Ha. That shows you how little I knew. And I knew that we were going to have to make this cultural shift and I knew it was – I said to myself, boy, you’ve really gotten into it now. This is really going to be a long term effort, but the more I got into it, the more I wanted to be in it because I kept seeing the need.
And I knew it was probably going to take close to 50 years to do what I wanted to do at some point and I said it can’t take that long. I may not be able to live that long. And I have got to see. I want to see measurable gains in my life. I want to see this happen. And so that…
NORRIS: Is your goal realistic?
BRINKER: Yes. I think every goal I have is realistic, but sometimes, it’s changed. It’s not changed. It’s amended a little bit, given the realities. I want to see women live reasonable lives with a good quality of life with this disease if it progresses and I want to see people die of old age. That’s what I want to see.
NORRIS: We began talking about one C word.
NORRIS: Cancer. And I want to ask you, just in closing, about another C word, the cure. It is a word that is often attached to breast cancer.
NORRIS: Do you feel as hopeful toward that or in your answer, do I hear you saying that what I’m hoping to achieve in my lifetime is that women will have meaningful lives and that they will live perhaps for a long time with this disease as opposed to realistically expecting to see a cure.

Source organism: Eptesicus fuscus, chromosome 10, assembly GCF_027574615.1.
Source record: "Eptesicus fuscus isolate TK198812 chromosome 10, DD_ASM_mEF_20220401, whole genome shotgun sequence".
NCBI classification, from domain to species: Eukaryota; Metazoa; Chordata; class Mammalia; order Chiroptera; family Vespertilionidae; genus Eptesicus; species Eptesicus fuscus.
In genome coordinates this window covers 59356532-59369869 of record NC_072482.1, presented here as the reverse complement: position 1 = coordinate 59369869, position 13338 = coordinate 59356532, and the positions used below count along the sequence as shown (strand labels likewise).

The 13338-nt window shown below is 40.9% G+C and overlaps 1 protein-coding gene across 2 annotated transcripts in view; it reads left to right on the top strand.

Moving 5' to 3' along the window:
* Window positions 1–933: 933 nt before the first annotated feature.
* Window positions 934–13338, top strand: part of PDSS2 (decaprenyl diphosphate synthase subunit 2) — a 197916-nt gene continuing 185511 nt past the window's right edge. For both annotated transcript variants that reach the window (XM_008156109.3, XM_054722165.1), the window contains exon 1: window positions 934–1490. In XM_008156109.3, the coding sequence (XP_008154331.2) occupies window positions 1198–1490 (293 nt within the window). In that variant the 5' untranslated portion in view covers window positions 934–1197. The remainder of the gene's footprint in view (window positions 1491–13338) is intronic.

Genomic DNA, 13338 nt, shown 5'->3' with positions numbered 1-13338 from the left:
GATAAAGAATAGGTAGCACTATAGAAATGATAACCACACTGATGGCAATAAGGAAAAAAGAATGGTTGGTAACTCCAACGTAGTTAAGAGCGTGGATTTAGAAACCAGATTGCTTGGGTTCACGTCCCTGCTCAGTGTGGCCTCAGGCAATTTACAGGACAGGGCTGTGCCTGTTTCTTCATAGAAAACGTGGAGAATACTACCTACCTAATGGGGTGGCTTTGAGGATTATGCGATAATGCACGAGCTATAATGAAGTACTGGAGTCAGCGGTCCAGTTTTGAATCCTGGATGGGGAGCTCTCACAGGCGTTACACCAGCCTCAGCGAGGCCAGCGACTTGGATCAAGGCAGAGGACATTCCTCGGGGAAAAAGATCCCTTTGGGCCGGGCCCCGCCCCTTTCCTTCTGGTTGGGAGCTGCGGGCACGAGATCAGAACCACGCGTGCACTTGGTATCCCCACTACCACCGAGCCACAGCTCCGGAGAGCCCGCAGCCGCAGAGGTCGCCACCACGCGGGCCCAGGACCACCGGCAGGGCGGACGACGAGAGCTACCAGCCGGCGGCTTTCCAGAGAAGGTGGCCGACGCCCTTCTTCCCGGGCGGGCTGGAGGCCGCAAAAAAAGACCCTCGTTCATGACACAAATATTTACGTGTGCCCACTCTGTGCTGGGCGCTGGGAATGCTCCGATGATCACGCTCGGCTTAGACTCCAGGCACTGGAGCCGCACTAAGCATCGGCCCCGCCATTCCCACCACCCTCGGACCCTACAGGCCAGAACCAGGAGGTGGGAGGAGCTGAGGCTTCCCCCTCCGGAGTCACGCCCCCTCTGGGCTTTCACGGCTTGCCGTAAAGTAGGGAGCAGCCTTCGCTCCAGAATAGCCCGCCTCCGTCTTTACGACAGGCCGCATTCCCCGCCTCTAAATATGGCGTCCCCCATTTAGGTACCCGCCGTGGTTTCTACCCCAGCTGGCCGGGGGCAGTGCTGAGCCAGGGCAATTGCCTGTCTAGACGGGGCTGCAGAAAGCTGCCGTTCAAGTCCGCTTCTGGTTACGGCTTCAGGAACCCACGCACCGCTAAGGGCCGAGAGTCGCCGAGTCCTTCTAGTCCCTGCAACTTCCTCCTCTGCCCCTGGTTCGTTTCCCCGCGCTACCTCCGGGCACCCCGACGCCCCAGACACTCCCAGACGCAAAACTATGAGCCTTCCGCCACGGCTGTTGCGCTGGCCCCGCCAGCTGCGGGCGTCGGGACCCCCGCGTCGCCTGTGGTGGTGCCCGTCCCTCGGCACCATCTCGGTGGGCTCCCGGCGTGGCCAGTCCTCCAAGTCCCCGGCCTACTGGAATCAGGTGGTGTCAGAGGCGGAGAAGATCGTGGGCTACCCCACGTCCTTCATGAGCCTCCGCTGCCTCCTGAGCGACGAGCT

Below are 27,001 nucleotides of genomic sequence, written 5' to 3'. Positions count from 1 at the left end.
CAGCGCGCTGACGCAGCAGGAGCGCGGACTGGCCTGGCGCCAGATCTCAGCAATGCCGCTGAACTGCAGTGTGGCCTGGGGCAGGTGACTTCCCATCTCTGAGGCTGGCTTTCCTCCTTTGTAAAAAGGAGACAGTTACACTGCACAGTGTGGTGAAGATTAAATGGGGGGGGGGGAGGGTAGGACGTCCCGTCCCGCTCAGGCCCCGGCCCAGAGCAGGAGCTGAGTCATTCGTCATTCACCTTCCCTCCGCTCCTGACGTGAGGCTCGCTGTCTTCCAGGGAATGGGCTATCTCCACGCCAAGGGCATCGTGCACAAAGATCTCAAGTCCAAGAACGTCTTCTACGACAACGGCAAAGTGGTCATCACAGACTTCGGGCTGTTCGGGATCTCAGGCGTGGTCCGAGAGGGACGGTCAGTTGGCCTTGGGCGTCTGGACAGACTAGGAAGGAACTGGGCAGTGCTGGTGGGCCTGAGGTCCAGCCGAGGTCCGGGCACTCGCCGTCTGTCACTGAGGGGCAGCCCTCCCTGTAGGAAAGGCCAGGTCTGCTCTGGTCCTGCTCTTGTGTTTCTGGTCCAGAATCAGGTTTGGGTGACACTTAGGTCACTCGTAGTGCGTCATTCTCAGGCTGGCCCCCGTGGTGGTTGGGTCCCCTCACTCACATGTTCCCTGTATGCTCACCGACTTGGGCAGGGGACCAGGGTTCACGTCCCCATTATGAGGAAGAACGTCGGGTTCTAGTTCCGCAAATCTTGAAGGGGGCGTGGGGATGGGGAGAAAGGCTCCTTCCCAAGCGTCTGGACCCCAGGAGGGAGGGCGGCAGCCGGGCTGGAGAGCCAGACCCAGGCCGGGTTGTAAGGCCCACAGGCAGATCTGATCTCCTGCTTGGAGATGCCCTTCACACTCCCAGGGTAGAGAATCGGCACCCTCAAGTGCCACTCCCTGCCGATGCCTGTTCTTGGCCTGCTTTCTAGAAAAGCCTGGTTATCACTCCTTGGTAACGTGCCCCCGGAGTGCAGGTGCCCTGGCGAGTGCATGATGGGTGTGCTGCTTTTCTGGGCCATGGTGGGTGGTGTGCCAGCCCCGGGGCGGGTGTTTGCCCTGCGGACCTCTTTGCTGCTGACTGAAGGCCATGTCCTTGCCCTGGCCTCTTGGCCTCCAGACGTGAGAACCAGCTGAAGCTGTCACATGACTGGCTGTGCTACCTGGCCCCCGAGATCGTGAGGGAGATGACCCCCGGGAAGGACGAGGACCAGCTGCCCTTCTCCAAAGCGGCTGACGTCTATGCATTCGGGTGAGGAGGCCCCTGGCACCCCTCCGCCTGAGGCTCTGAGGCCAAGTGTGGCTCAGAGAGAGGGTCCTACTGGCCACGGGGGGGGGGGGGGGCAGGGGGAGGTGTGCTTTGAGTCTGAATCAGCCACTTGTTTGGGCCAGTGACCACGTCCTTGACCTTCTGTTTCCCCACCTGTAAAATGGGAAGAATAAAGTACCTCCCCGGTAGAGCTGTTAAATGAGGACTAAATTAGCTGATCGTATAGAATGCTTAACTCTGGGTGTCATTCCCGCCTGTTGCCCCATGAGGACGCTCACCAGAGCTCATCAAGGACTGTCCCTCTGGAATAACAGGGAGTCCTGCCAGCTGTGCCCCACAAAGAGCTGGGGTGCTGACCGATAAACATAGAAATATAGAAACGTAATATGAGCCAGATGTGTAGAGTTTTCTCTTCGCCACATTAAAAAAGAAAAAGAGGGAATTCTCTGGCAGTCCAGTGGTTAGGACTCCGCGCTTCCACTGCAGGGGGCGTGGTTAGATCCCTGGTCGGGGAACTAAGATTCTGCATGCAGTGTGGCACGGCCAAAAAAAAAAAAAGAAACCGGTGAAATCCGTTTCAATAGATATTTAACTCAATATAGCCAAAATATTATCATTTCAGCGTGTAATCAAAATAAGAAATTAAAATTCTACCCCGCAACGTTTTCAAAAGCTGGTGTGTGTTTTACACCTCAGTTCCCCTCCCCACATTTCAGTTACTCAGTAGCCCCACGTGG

BRINKER: Yeah. Now that we understand the biology of cancer, we understand that using the word cure means you’d have to prevent it from ever developing or growing, which could be a very long time, but I am absolutely confident that we will reach a time when we feel that we have real control over this disease in my lifetime.
The word cure is, I believe, broadened today because many people have diseases they’re living with for years and years and years and years, then die of something else.
NORRIS: You know, before I let you go, I just have to ask you one quick question, one of the surprises as I’m reading this. Everyone by now is aware of the pink ribbons that you see all over the place. They’re on t-shirts. They’re on key fobs and jump drives. They’re all over the place. But they were almost peach.
BRINKER: Yeah. Right.
(SOUNDBITE OF LAUGHTER)
NORRIS: There was almost a peach ribbon and not a pink ribbon. Tell me the story there.
BRINKER: Well, here’s the real story. Pink was my sister’s favorite color. It was the ribbon on her homecoming queen dress at Richwoods High School in Peoria, Illinois. And that was the color that she related to, so I always kind of resented when people tinkered with the color of pink. It’s OK. It isn’t just because it’s a feminine color that, for whatever reason, but now it means pink power. Now it really means power, so that’s really the story. It started with one woman, one perception, and now it’s many, many, many perceptions all over the world.
NORRIS: I hope you like the color pink. In almost every photograph, you seem to be wearing…
BRINKER: I do wear it all the time.
NORRIS: …some bit of pink all the time.
BRINKER: It always reminds me of her. Always. So I always feel like I take part of her with me every day.
NORRIS: Ambassador Brinker, thank you so much for coming in.
BRINKER: Thank you so much.
NORRIS: The book is “Promise Me: How a Sister’s Love Launched the Global Movement to End Breast Cancer.”